Click the links that follow for more news items about Michael Littman, Peter Norvig, and the Randy F. Pausch '82 Computer Science Undergraduate Summer Research Award.
The Randy F. Pausch '82 Computer Science Undergraduate Summer Research Award, given this year to Evan Cater to support his work with Brown CS Professor Michael Littman, recognizes strong achievement from young students and offers them the opportunity to partner with faculty and advance work that began in the undergraduate research program.
A generous gift from Peter Norvig '78 (a Director of Research at Google and a thought leader in the areas of artificial intelligence, natural language processing, information retrieval, and software engineering) established the award, which provides $10,000 annually to support an undergraduate engaged in an intensive faculty-student summer research partnership. The gift honors the life and work of Randy F. Pausch '82, a renowned expert in computer science, human-computer interaction, and design who died of complications from pancreatic cancer in 2008. "His story is inspiring," Peter says, "and this is an opportunity to remember him."
Evan explains that he began collaborating with Michael as a first-year student, working alongside a Master's student on Variational Autoencoders with Deep Q-Networks, a type of reinforcement learning (RL) algorithm. "We couldn't get the idea working," he says, "and the project fizzled out, but it piqued my interest in both RL and Variational Inference. I've revisited these ideas in conjunction over the past couple of years, and this proposal and research project will hopefully synthesize my thoughts on the subject."
And what might that look like? First, some background.
"Any time we have robotics or computer programs interacting with the real world," Evan says, "there exists a lot of uncertainty. When deploying a program that, for example, modulates the power grid, or a self-driving bus that carts children to school, a lot is at stake. Storms can impede driving, hard drives can fail, car accidents happen, and programs can seg-fault. When faced with uncertainty, we want to make sure our Artificial Intelligence can make decisions. The agents interact with the world over time, so we can formalize this problem as learning good policies (or actions) over time, under uncertainty."
To construct agents that operate under uncertainty, he says, it's necessary to categorize uncertainties. For example, epistemic uncertainty is created by a lack of data, whereas aleatoric uncertainty is the result of random changes in the environment.
"My work," Evan says, "is a research study on a unified view of uncertainty in Deep Reinforcement Learning. First, we'll provide a taxonomy and vocabulary to describe the various uncertainties used in reinforcement learning. Next, we'll compare and contrast different contemporary papers, clearly distinguishing the types of uncertainty each paper considers and how the papers interact. The study will also provide some theoretical comparisons between the types of uncertainty. Finally, we'll use the study to inform the design of a new set of algorithms based on the insights ascertained. My hypothesis is that techniques from Variational Inference can be used as a unifying tool for the competing techniques."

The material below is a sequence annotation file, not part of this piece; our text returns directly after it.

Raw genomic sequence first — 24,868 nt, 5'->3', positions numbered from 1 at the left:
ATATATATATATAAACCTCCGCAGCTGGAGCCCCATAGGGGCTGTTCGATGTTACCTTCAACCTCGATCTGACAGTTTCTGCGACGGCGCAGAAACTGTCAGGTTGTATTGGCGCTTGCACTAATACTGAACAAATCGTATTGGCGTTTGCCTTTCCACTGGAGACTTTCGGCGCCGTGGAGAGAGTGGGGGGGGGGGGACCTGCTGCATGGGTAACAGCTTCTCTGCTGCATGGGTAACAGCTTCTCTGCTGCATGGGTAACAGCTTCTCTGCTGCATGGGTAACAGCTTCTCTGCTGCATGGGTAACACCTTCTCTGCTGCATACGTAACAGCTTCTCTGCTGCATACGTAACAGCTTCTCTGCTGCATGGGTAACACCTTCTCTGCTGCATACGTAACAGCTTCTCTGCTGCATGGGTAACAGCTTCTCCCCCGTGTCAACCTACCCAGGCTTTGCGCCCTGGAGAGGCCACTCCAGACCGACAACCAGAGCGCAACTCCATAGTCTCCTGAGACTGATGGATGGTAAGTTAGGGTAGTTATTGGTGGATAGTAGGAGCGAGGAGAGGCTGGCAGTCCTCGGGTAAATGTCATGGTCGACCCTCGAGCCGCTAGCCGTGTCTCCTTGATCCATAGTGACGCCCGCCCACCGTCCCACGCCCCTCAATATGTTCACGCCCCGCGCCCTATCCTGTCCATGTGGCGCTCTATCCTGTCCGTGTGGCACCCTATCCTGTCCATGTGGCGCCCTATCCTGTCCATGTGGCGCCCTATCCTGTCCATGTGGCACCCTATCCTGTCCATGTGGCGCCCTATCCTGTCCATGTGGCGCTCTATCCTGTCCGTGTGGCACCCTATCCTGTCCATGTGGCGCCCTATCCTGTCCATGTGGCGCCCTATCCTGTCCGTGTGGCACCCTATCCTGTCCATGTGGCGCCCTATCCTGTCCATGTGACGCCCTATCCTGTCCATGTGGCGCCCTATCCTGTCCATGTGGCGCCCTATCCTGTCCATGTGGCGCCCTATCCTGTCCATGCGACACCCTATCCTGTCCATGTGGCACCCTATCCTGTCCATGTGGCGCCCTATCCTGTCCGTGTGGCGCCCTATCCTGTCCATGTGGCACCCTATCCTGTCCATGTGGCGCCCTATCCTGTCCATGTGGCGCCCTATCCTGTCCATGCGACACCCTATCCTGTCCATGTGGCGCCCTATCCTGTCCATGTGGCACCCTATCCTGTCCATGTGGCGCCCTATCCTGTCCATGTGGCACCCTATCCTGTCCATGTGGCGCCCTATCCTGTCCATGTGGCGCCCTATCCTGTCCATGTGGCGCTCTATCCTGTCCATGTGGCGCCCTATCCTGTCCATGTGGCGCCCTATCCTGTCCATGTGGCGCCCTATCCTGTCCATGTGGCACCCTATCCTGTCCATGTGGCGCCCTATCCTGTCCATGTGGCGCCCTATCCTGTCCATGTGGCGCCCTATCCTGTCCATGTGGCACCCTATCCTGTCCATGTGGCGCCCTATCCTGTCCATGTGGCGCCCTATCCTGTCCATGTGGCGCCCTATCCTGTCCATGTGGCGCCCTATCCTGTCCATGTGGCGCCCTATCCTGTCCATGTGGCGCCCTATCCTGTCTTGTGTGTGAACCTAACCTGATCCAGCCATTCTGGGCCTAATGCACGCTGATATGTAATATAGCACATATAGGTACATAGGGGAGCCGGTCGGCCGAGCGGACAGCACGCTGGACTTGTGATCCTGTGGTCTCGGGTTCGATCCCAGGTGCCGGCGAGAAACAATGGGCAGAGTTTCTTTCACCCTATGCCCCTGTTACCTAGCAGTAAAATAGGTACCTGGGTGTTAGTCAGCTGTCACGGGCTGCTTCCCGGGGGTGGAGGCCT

With the summer only months away, Evan tells us that he can't wait to explore, read, and tinker: "I'm ecstatic and really thankful to all the students and professors that got me here. I remember being a first-year student sitting in on Michael's lab meetings and catching every tenth word. Flustered, a couple of seniors and PhD students took me under their wings and pointed me in the right direction. I owe everything to those student mentors and Michael for nurturing me as a researcher. Michael has been helpful and understanding, supportive during the rough weeks, and he sparks creativity in all of his students. I often look forward to our exploratory debates and deep dives into 'what is really going on'."
Evan's eagerness and excitement is exactly what Peter Norvig is looking for. He sees this award as a multiplier that will amplify the value of his gift and extend it through time. "In the past," he says, "we had to build all our own tools, and we didn't have time to combine computer science with other fields. Now, there are so many opportunities to do so. I think it's a wise choice: you invest in things that you think will do good, and educating a student allows them to help add to the things that you're already trying to accomplish."
For more information, click the link that follows to contact Brown CS Communication Outreach Specialist Jesse C. Polhemus.